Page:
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Discussion Starter · #1 · (Edited)
Hi all,

I am new to this forum, so excuse me if I post something that has been discussed before. I searched but did not find an answer to my question.
But let me first start with myself. I am 47 yrs old and live in the EU. In my watch collection I have a lovely 1967 Spaceview and, since today, a 1971 Bulova Astronaut.
My question is about the astronaut. The watch seems t be in a very nice unrestored condition, but at closer look I noticed that the arrow hand is missing. Was the Astronaut ever made without this hand? Or have I mistakenly purchased a Frankenstein watch?

Many thanks.

Ton

IMG_3679.jpg
 

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They all had the arrow. Might not be a franken, the arrow just might be missing. Is there a pinion for it on the movement?
 

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Hi! No Accutron info, but I can offer an official Welcome
to Watch Talk Forums!
 

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Let me add my welcome and hope you enjoy the camaraderie and discussions found here on Watch Talk Forums. Your Astronaut has the day/night variant bezel. It is far less common and is highly prized by collectors. Your watch should have the arrow hand to indicate the second time zone. Here are a couple of pictures aken from internet sites to show what a complete Astronaut with day/night bezel should look like.:biggrin:

 

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Absolutely the bezel can be restored. What you see is two Astronauts with bezels in original condition. Herein lies the eternal debate among collectors...how much restoration is required or is desirable. I fall into the camp of complete restoration, but it's a personal preference and no more valid than those who choose to keep their watches as original as possible.
 

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Welcome to the forum and thanks for sharing your watch with us! Another point to consider: Is it possible a substitute movement has been installed that does not have the GMT parts? Still fixable.

Edit: The movement in your watch should be marked "214HN" if it is the true Astronaut movement.
 

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Ton, I hate to be the bearer of bad news but your problem is greater than just a missing hand. The white hour and minute hands are recent replacements, probably by Clark. The red seconds hand is also a replacement. The correct hands for your Astronaut would be silver in color to match the case. If you have the 214NH movement, not all is lost but you will need to find a complete set of Astronaut hands.
 

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Right. Anything can be restored given a large enough budget. I guess my question was more along the lines of "is the restoration of a chewed bezel cost effective or would it exceed the threshold of purchasing one in better condition"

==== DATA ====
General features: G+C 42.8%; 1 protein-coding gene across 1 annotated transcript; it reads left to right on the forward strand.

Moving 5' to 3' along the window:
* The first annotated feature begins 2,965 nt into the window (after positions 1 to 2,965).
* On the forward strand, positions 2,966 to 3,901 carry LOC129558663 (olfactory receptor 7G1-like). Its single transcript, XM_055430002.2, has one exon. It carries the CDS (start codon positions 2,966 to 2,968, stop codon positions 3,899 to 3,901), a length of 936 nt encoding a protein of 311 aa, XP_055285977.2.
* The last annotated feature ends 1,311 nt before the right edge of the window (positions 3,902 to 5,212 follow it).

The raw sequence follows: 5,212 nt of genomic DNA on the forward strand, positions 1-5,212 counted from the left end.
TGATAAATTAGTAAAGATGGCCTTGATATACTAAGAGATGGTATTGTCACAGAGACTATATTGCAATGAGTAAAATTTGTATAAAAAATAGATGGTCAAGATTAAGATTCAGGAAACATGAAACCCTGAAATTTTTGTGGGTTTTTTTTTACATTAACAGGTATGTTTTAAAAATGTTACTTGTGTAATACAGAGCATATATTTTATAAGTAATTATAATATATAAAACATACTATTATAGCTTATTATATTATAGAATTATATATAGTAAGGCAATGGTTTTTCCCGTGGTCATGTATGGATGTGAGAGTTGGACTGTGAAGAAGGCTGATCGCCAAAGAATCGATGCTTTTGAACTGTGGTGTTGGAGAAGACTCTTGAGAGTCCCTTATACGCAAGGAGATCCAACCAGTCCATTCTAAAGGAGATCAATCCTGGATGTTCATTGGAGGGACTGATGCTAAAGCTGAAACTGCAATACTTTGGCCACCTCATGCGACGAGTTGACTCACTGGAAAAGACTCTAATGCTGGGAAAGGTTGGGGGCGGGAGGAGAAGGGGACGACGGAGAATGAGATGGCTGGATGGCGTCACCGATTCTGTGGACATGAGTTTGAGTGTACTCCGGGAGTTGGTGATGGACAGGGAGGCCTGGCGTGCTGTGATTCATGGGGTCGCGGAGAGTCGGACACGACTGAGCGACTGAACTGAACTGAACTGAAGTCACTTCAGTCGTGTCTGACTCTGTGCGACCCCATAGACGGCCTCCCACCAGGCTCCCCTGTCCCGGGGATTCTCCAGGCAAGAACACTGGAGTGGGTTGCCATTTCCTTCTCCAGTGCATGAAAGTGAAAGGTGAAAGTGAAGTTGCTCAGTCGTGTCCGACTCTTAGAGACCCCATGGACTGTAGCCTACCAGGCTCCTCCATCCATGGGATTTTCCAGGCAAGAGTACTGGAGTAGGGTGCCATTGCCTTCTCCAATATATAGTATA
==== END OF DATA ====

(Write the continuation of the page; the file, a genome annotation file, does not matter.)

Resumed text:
Absolutely the bezel can be restored. What you see is two Astronauts with bezels in original condition. Herein lies the eternal debate among collectors...how much restoration is required or is desirable. I fall into the camp of complete restoration, but it's a personal preference and no more valid than those who choose to keep their watches as original as possible.
 

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I've checked an advertisement I have and Sam is correct about the hands, the correct hands are shown in the one shown by Accutronredux.
As to finding a watch with a better bezel, that could be a long search. I looked at a lot of them before I bought the one I have and all of the bezels were chewed up. Mine isn't perfect by any means but was about the best one I could find.
I would have no idea what it would cost to have the bezel refinished.
 

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Ton, I hate to be the bearer of bad news but your problem is greater than just a missing hand. The white hour and minute hands are recent replacements, probably by Clark. The red seconds hand is also a replacement. The correct hands for your Astronaut would be silver in color to match the case. If you have the 214NH movement, not all is lost but you will need to find a complete set of Astronaut hands.
At first glance, I didn't notice a larger issue with the subject watch. I was too preoccupied with the hands.
What we seem to have here is a dial from a standard model Astronaut from approximately 1964. A factory correct Astronaut model O or T would have a dial with applied markers at the hour positions and applied "ACCUTRON" lettering. The only difference between Models O and T is the color of the dial. A third variation of the Day/Night Astronaut would have had a luminous seconds hand and black dial with applied markers. This from the Astronaut Variant Guide but what the guide doesn't tell is that none have a Swiss serial number although some may have Swiss made parts or movements. I would expect to see a movement marked 2142 rather than 214HN in a Day/Night with a date code as late as N1.
 
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